June 14, 2010
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The Pattern-Seeking Fallacy

We humans are terrible at discerning patterns from randomness, and in marketing data we unwittingly find “insights” that are actually noise. Here’s how to fix that.
Which of these sets of dots were placed randomly?
We think "right," but the answer is "left." Humans are bad at seeing the difference between patterns and randomness.
(From Steven Pinker's The Better Angels of Our Nature 2011)

Which of these sets of dots were placed randomly?

We think “right,” but the answer is “left.” Humans are bad at seeing the difference between patterns and randomness.

(From Steven Pinker’s The Better Angels of Our Nature 2011)

What do these have in common?

  • “This pitcher has retired 5 of the last 7 batters.”
  • “We tried 10 AdWords variants and combination D is the clear winner.”
  • “The Bible Code predicted the Sept 11 attacks 5,000 years ago.”
  • “We sliced our Google Analytics data every which way, and these 4 patterns emerged.”

All are examples of a common fallacy that I’m dubbing the “Pattern-Seeker.”

You probably laugh at Nostradamus, yet it’s likely you’re committing the same error with your own data.

Patterns in Chaos

It’s commonly said that basketball players are “streaky”—they get on a roll hitting 3-pointers (have a “hot hand”) or develop a funk where they can’t seem to land a shot (“gone cold”). These observations are made by fans, announcers, pundits, and the players themselves.

In 1985 Thomas Gilovich tested whether players really did exhibit streaky behavior. It’s simple—just record hits and misses in strings like: HMHHMMMMHMMHH, then use standard statistical tests to measure whether those strings are typical of a random process, or whether there is something more systematic going on.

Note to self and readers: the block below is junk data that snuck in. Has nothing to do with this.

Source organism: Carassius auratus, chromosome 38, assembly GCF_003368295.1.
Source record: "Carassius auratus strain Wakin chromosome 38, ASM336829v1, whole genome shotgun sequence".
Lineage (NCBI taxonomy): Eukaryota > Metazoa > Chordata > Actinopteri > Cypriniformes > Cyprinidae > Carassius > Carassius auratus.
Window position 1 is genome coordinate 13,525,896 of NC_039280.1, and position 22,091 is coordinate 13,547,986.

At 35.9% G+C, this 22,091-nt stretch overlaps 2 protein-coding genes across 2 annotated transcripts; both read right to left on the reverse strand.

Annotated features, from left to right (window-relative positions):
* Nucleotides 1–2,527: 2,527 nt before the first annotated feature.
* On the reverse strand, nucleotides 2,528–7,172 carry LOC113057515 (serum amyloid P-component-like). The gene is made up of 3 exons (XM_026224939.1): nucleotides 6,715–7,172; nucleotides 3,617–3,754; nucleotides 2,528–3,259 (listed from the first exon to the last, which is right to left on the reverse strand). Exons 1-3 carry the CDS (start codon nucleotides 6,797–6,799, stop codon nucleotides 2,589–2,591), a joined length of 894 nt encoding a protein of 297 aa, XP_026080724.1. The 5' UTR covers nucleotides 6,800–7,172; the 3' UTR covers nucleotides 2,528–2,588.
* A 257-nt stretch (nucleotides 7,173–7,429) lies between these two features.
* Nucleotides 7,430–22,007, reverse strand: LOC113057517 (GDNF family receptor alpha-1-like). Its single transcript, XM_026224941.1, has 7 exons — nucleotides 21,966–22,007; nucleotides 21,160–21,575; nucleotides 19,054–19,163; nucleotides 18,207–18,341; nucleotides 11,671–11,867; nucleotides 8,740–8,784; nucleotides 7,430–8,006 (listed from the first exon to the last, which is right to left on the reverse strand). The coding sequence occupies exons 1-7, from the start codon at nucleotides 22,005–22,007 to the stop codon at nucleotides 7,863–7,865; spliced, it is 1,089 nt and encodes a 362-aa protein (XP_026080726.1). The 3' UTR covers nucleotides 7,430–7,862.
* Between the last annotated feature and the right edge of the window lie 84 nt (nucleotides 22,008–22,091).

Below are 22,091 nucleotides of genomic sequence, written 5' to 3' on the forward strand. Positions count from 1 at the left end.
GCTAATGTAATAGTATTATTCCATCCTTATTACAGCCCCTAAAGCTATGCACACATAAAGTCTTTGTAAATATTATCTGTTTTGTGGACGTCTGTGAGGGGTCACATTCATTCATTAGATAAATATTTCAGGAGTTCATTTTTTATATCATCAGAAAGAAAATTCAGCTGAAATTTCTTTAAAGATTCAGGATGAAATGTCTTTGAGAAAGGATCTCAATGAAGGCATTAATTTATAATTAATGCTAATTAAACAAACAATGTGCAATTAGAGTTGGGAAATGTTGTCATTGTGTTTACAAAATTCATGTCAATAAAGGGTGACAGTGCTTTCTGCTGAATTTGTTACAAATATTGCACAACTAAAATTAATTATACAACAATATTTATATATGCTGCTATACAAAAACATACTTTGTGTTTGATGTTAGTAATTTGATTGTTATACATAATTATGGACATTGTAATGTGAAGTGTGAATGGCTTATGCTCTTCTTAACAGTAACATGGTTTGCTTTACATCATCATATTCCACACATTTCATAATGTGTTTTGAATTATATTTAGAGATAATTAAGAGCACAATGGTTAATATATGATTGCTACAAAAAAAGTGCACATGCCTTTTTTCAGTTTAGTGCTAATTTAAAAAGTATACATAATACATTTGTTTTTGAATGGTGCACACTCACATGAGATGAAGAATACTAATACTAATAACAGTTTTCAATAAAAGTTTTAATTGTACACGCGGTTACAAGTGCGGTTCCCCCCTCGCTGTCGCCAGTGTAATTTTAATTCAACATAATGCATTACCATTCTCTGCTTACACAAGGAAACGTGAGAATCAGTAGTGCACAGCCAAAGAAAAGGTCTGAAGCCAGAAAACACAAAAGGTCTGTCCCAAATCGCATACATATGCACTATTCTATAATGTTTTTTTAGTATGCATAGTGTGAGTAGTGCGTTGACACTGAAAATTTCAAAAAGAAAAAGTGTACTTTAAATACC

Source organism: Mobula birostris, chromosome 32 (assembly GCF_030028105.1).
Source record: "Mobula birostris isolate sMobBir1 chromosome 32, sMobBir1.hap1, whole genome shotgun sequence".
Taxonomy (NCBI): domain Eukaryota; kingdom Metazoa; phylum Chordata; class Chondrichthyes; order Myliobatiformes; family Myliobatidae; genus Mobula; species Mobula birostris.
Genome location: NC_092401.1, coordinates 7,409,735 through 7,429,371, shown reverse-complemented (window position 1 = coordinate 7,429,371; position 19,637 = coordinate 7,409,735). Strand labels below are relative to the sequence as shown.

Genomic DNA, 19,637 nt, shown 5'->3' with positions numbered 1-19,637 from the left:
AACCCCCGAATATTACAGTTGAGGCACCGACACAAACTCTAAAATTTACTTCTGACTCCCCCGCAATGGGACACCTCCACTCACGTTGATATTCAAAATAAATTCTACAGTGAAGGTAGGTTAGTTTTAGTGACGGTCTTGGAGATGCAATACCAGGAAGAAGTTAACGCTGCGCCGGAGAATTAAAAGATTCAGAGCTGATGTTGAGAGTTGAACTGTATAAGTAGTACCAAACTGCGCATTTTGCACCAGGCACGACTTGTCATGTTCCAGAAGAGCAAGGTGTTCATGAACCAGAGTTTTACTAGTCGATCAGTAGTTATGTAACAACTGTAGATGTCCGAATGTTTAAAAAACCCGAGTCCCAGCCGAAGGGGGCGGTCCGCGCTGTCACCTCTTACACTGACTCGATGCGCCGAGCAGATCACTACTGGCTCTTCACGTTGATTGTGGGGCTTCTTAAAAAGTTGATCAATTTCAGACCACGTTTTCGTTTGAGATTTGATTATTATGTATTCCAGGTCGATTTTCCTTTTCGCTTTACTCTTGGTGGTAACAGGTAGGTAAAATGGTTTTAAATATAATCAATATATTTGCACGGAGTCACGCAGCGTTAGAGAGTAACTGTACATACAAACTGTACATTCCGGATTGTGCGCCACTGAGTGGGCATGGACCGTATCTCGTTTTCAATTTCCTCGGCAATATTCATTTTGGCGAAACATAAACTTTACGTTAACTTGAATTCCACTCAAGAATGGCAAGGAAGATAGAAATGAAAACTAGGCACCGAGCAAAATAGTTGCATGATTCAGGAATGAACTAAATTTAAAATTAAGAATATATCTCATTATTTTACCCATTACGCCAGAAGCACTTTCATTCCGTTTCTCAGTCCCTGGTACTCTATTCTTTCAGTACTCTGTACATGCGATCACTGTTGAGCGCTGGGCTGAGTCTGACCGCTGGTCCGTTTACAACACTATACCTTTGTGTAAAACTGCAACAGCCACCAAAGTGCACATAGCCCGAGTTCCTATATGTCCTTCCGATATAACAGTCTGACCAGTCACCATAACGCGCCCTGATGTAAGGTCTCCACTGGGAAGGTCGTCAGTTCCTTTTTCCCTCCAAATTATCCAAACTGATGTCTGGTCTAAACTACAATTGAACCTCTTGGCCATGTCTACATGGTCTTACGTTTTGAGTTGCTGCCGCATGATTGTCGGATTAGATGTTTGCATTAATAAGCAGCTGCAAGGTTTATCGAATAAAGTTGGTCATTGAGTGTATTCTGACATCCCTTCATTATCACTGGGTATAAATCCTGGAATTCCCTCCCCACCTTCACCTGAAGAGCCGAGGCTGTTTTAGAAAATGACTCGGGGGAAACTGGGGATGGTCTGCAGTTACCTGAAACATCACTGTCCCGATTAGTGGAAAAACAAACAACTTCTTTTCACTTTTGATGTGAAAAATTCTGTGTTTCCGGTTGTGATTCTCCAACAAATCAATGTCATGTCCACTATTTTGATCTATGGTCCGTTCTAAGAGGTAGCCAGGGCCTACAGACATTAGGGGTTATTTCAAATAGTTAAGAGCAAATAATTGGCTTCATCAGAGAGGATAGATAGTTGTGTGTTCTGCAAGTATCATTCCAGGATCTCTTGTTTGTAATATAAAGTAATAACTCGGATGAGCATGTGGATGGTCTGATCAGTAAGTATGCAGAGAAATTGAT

Turns out players are not streaky1; simply flipping a coin produces the same sort of runs of H’s and M’s. The scientists gleefully explained this result to basketball pundits; the pundits remained unimpressed and unconvinced. (Surprised?)

1 Editor’s Note: Eight years after this article was published, a critical analysis of the Gilovich data suggested that perhaps there is such a thing as the “hot hand.” Others joined the fray; the final result is inconclusive. More from Wikipedia. What we can conclude, is that it’s extremely difficult to know whether something is random, even when you’re a paper-writing statistician.

So they tried the same experiment backward: They created their own strings of H’s and M’s with varying degrees of true streakiness and showed those to pundits and fans, asking them to classify which were streaky and which were random. Again they failed completely, much like the “star field” test at the top of the article.

We perceive patterns in randomness, and it extends beyond casual situations like basketball punditry, plaguing us even when we’re trying to be intentionally, objectively analytical.

Take the “interesting statistic” given by the baseball announcers in the first example above. Sure the last 5 of 7 batters were retired, but the act of picking the number 7 implies that number 8 got on base, and so did the one before the sample window. So it’s at least “5 of 9,” not “5 of 7,” but that doesn’t sound as impressive, even though it’s the same data.

Unlike the basketball example, the baseball announcer’s error runs deeper, and following that thread will bring us to our own marketing data and the heart of the fallacy.

Seeking combinations

Baseball statisticians record a dizzying smorgasbord of statistics that announcers eagerly regurgitate. Maybe it’s because baseballers are a little OCD (evidenced by pre-bat and pre-pitch rituals) or maybe it’s because they need something to say to soak up the time between pitches, but in any case the result is a mountain of data.

Announcers exploit that data for the most esoteric of observations:

“You know, Rodriguez is 7 for 8 against left-handed pitchers in asymmetric ballparks when the tide is going out during El Niño.”

This is the epitome of Pattern-Seeking—combing through a mountain of data until you find a pattern.